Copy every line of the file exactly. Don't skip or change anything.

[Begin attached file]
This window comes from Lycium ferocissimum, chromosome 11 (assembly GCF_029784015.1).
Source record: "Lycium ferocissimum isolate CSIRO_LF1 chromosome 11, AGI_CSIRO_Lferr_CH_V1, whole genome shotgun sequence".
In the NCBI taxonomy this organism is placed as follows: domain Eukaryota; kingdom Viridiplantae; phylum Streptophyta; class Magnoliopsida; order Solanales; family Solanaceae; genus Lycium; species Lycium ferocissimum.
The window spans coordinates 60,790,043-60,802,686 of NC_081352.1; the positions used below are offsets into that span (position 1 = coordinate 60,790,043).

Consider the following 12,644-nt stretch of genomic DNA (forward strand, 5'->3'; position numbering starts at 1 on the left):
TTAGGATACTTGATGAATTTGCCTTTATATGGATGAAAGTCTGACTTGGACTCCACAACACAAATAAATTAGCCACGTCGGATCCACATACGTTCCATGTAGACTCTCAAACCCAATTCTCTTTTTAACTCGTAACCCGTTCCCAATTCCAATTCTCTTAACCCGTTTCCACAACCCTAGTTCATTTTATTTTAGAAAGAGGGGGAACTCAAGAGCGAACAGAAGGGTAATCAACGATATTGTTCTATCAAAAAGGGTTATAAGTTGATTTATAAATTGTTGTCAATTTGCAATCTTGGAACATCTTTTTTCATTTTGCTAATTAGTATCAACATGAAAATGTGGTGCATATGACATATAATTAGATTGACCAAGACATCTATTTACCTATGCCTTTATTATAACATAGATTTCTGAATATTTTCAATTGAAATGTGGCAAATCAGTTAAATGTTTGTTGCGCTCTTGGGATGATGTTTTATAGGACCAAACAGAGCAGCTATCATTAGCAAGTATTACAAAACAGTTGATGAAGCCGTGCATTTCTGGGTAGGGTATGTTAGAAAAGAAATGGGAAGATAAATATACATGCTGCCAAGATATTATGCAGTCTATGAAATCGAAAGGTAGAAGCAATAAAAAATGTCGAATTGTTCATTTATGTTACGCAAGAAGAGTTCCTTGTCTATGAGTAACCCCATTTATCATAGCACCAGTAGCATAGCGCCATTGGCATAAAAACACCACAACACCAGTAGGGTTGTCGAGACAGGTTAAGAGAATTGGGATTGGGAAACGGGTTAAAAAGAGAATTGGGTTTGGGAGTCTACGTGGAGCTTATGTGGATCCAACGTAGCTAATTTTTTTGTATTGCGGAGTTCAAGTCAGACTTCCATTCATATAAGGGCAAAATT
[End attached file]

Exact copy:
This window comes from Lycium ferocissimum, chromosome 11 (assembly GCF_029784015.1).
Source record: "Lycium ferocissimum isolate CSIRO_LF1 chromosome 11, AGI_CSIRO_Lferr_CH_V1, whole genome shotgun sequence".
In the NCBI taxonomy this organism is placed as follows: domain Eukaryota; kingdom Viridiplantae; phylum Streptophyta; class Magnoliopsida; order Solanales; family Solanaceae; genus Lycium; species Lycium ferocissimum.
The window spans coordinates 60,790,043-60,802,686 of NC_081352.1; the positions used below are offsets into that span (position 1 = coordinate 60,790,043).

Consider the following 12,644-nt stretch of genomic DNA (forward strand, 5'->3'; position numbering starts at 1 on the left):
TTAGGATACTTGATGAATTTGCCTTTATATGGATGAAAGTCTGACTTGGACTCCACAACACAAATAAATTAGCCACGTCGGATCCACATACGTTCCATGTAGACTCTCAAACCCAATTCTCTTTTTAACTCGTAACCCGTTCCCAATTCCAATTCTCTTAACCCGTTTCCACAACCCTAGTTCATTTTATTTTAGAAAGAGGGGGAACTCAAGAGCGAACAGAAGGGTAATCAACGATATTGTTCTATCAAAAAGGGTTATAAGTTGATTTATAAATTGTTGTCAATTTGCAATCTTGGAACATCTTTTTTCATTTTGCTAATTAGTATCAACATGAAAATGTGGTGCATATGACATATAATTAGATTGACCAAGACATCTATTTACCTATGCCTTTATTATAACATAGATTTCTGAATATTTTCAATTGAAATGTGGCAAATCAGTTAAATGTTTGTTGCGCTCTTGGGATGATGTTTTATAGGACCAAACAGAGCAGCTATCATTAGCAAGTATTACAAAACAGTTGATGAAGCCGTGCATTTCTGGGTAGGGTATGTTAGAAAAGAAATGGGAAGATAAATATACATGCTGCCAAGATATTATGCAGTCTATGAAATCGAAAGGTAGAAGCAATAAAAAATGTCGAATTGTTCATTTATGTTACGCAAGAAGAGTTCCTTGTCTATGAGTAACCCCATTTATCATAGCACCAGTAGCATAGCGCCATTGGCATAAAAACACCACAACACCAGTAGGGTTGTCGAGACAGGTTAAGAGAATTGGGATTGGGAAACGGGTTAAAAAGAGAATTGGGTTTGGGAGTCTACGTGGAGCTTATGTGGATCCAACGTAGCTAATTTTTTTGTATTGCGGAGTTCAAGTCAGACTTCCATTCATATAAGGGCAAAATT